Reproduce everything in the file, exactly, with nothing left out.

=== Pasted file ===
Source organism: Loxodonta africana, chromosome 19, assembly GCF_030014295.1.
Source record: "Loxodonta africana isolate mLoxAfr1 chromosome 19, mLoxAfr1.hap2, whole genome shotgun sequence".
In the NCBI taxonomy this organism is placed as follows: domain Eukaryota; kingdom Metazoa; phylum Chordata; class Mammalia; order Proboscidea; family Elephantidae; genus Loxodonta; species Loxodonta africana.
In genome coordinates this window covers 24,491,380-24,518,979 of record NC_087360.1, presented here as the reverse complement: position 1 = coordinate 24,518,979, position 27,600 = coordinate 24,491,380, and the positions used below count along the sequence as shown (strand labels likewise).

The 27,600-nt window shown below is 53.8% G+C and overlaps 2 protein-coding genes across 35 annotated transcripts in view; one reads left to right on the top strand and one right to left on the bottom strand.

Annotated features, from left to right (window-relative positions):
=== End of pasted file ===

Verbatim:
Source organism: Loxodonta africana, chromosome 19, assembly GCF_030014295.1.
Source record: "Loxodonta africana isolate mLoxAfr1 chromosome 19, mLoxAfr1.hap2, whole genome shotgun sequence".
In the NCBI taxonomy this organism is placed as follows: domain Eukaryota; kingdom Metazoa; phylum Chordata; class Mammalia; order Proboscidea; family Elephantidae; genus Loxodonta; species Loxodonta africana.
In genome coordinates this window covers 24,491,380-24,518,979 of record NC_087360.1, presented here as the reverse complement: position 1 = coordinate 24,518,979, position 27,600 = coordinate 24,491,380, and the positions used below count along the sequence as shown (strand labels likewise).

The 27,600-nt window shown below is 53.8% G+C and overlaps 2 protein-coding genes across 35 annotated transcripts in view; one reads left to right on the top strand and one right to left on the bottom strand.

Annotated features, from left to right (window-relative positions):